Re: [mpls] WGLC for draft-ietf-mpls-bfd-directed

Greg Mirsky <> Wed, 31 May 2017 04:29 UTC

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From: Greg Mirsky <>
Date: Wed, 31 May 2017 12:29:52 +0800
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To: Carlos Pignataro <>
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Subject: Re: [mpls] WGLC for draft-ietf-mpls-bfd-directed
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Hi Carlos,
we clearly have different interpretation of what operational simplicity
means. Of course, someone may come up with mechanism to monitor the reverse
path of the BFD session that was set according to BFD Reverse Path TLV but
I don't see that neither necessary, nor helpful because that may hide from
an operator real failure.
Regarding the number of sub-TLVs in BFD Reverse Path TLV. I can assume that
authors followed in the path of reasoning set by RFC 4379 (now RFC 8029).
RFC 8029 defines procedures to verify correlation between the MPLS data
plane and control plane. In example in Section 3.2 we see that listing all
FECs is optional and it is perfectly valid to include single FEC that
characterizes the outer MPLS label. Using the same approach in RFC 7110, in
my opinion, was not only right but necessary. But for case of controlling
the reverse direction of a BFD session that seems unnecessary.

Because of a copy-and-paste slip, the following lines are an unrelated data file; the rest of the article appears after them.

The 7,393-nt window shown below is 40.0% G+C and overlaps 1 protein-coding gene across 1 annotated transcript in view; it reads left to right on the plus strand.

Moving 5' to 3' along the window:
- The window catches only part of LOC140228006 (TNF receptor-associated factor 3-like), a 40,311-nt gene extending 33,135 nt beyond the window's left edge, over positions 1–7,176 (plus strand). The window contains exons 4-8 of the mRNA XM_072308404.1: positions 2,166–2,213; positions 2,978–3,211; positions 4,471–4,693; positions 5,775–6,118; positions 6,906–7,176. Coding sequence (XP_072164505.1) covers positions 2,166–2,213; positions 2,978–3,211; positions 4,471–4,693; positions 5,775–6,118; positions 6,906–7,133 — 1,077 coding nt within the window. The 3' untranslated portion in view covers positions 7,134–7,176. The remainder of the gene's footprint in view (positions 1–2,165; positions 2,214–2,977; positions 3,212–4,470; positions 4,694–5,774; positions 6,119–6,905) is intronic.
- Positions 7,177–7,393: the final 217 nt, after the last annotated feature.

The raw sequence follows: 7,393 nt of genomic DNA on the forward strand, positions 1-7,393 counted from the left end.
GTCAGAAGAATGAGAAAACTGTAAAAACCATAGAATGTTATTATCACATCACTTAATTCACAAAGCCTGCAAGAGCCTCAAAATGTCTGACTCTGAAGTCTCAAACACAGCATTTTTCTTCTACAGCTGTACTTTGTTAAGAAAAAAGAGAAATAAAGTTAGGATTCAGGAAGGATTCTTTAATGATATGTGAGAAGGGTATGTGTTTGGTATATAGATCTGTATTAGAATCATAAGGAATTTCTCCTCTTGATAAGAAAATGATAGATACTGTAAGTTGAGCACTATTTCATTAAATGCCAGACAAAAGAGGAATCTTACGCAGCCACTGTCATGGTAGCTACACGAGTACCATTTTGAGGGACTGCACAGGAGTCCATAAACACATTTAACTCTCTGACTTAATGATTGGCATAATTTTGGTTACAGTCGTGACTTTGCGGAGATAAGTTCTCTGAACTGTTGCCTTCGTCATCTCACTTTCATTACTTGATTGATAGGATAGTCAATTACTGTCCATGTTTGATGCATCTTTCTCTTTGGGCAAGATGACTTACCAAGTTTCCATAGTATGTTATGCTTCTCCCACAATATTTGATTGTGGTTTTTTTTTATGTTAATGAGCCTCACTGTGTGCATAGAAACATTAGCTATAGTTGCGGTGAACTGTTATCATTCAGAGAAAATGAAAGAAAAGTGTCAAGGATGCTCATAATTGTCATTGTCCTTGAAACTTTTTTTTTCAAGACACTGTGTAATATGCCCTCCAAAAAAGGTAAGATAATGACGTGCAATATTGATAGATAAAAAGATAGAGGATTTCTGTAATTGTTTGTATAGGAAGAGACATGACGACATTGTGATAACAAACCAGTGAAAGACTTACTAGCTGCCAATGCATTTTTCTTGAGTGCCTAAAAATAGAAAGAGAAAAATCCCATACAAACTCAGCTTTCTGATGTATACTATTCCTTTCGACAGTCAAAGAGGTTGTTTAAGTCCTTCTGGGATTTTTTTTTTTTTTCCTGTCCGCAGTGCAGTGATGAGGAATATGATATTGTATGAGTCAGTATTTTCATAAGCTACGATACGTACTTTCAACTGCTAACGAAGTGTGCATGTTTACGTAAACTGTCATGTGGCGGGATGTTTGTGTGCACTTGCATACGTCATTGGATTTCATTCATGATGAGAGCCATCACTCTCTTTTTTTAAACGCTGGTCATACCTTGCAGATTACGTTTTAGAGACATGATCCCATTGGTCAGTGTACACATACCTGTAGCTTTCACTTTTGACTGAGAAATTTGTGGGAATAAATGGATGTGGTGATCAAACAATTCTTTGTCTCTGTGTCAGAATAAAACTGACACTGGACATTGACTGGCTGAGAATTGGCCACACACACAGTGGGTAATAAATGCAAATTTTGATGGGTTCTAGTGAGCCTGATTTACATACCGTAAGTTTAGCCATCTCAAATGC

Additionally, RFC 7110 allows operator to pass the right for the final
selection of the return path for Echo Reply to the egress node, to the
responder. That may be useful for Echo Request/Reply as the egress returns
information on how it concluded the selection process based on received
Reply Path TLV. For BFD Reverse Path TLV, egress uses Return Code and
Return Sub-code in Echo Reply to indicate whether the requested path is
available to the egress node. If the path is not available, then the
operator may send another request in LSP Ping using BFD Reverse Path TLV.


On Sat, May 27, 2017 at 5:14 AM, Carlos Pignataro <>

> Greg,
> Anytime — I wanted to reply so that there was at least one non-author
> message about it.  You and I have very different views on what is a
> technical concern.
> For example this comment describes a specific technical concern:
> * “Exactly one sub-TLV MUST be included in the Reverse Path TLV.”
> Basically, the document says that the return path cannot have a FEC Stack
> (e.g., nested FECs or a Tunnel or...). It is not clear why.
> Basically it flattens MPLS to one label on return.
> In contrast, RFC 7110 allows for multiple FECs:
>    Reply Path:  It is used to describe the return path that an echo
>       reply will be send along.  It is variable in length and can